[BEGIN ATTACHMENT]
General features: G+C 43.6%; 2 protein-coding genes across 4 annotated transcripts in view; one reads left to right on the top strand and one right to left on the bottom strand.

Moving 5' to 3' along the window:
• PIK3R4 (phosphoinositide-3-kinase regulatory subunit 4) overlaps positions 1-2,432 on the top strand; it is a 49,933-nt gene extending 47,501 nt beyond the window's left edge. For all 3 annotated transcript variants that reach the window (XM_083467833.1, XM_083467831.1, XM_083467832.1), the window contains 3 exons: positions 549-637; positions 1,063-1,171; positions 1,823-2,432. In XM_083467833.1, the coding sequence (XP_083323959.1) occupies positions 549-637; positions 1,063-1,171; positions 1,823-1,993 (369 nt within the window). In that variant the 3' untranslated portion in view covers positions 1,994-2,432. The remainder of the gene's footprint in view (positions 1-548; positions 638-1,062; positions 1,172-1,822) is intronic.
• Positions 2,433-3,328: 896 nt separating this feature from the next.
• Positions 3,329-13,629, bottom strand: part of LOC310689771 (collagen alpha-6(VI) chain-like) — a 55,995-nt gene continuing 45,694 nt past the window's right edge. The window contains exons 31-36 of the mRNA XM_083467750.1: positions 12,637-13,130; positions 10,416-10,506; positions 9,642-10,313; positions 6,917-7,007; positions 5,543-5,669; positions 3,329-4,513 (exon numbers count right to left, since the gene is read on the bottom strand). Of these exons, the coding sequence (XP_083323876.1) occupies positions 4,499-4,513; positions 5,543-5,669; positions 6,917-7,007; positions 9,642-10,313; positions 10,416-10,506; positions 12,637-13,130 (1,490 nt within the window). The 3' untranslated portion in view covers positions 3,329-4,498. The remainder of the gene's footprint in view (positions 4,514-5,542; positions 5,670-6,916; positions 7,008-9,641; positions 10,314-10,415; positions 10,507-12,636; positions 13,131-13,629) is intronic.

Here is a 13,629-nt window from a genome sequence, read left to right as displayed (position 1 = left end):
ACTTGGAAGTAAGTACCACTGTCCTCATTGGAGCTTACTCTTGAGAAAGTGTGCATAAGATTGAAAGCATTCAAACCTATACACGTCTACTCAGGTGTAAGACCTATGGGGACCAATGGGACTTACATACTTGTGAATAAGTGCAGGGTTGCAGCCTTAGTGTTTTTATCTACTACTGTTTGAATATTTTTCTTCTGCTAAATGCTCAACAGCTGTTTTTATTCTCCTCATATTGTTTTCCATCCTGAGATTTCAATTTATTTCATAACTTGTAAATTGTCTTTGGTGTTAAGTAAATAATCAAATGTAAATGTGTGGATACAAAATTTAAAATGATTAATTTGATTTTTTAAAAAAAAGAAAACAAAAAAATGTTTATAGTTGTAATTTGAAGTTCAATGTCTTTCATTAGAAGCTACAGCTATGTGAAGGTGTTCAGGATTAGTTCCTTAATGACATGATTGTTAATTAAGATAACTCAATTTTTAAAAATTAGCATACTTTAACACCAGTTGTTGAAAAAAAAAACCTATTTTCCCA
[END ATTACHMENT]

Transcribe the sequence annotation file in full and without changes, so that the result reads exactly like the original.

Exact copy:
General features: G+C 43.6%; 2 protein-coding genes across 4 annotated transcripts in view; one reads left to right on the top strand and one right to left on the bottom strand.

Moving 5' to 3' along the window:
• PIK3R4 (phosphoinositide-3-kinase regulatory subunit 4) overlaps positions 1-2,432 on the top strand; it is a 49,933-nt gene extending 47,501 nt beyond the window's left edge. For all 3 annotated transcript variants that reach the window (XM_083467833.1, XM_083467831.1, XM_083467832.1), the window contains 3 exons: positions 549-637; positions 1,063-1,171; positions 1,823-2,432. In XM_083467833.1, the coding sequence (XP_083323959.1) occupies positions 549-637; positions 1,063-1,171; positions 1,823-1,993 (369 nt within the window). In that variant the 3' untranslated portion in view covers positions 1,994-2,432. The remainder of the gene's footprint in view (positions 1-548; positions 638-1,062; positions 1,172-1,822) is intronic.
• Positions 2,433-3,328: 896 nt separating this feature from the next.
• Positions 3,329-13,629, bottom strand: part of LOC310689771 (collagen alpha-6(VI) chain-like) — a 55,995-nt gene continuing 45,694 nt past the window's right edge. The window contains exons 31-36 of the mRNA XM_083467750.1: positions 12,637-13,130; positions 10,416-10,506; positions 9,642-10,313; positions 6,917-7,007; positions 5,543-5,669; positions 3,329-4,513 (exon numbers count right to left, since the gene is read on the bottom strand). Of these exons, the coding sequence (XP_083323876.1) occupies positions 4,499-4,513; positions 5,543-5,669; positions 6,917-7,007; positions 9,642-10,313; positions 10,416-10,506; positions 12,637-13,130 (1,490 nt within the window). The 3' untranslated portion in view covers positions 3,329-4,498. The remainder of the gene's footprint in view (positions 4,514-5,542; positions 5,670-6,916; positions 7,008-9,641; positions 10,314-10,415; positions 10,507-12,636; positions 13,131-13,629) is intronic.

Here is a 13,629-nt window from a genome sequence, read left to right as displayed (position 1 = left end):
ACTTGGAAGTAAGTACCACTGTCCTCATTGGAGCTTACTCTTGAGAAAGTGTGCATAAGATTGAAAGCATTCAAACCTATACACGTCTACTCAGGTGTAAGACCTATGGGGACCAATGGGACTTACATACTTGTGAATAAGTGCAGGGTTGCAGCCTTAGTGTTTTTATCTACTACTGTTTGAATATTTTTCTTCTGCTAAATGCTCAACAGCTGTTTTTATTCTCCTCATATTGTTTTCCATCCTGAGATTTCAATTTATTTCATAACTTGTAAATTGTCTTTGGTGTTAAGTAAATAATCAAATGTAAATGTGTGGATACAAAATTTAAAATGATTAATTTGATTTTTTAAAAAAAAGAAAACAAAAAAATGTTTATAGTTGTAATTTGAAGTTCAATGTCTTTCATTAGAAGCTACAGCTATGTGAAGGTGTTCAGGATTAGTTCCTTAATGACATGATTGTTAATTAAGATAACTCAATTTTTAAAAATTAGCATACTTTAACACCAGTTGTTGAAAAAAAAAACCTATTTTCCCA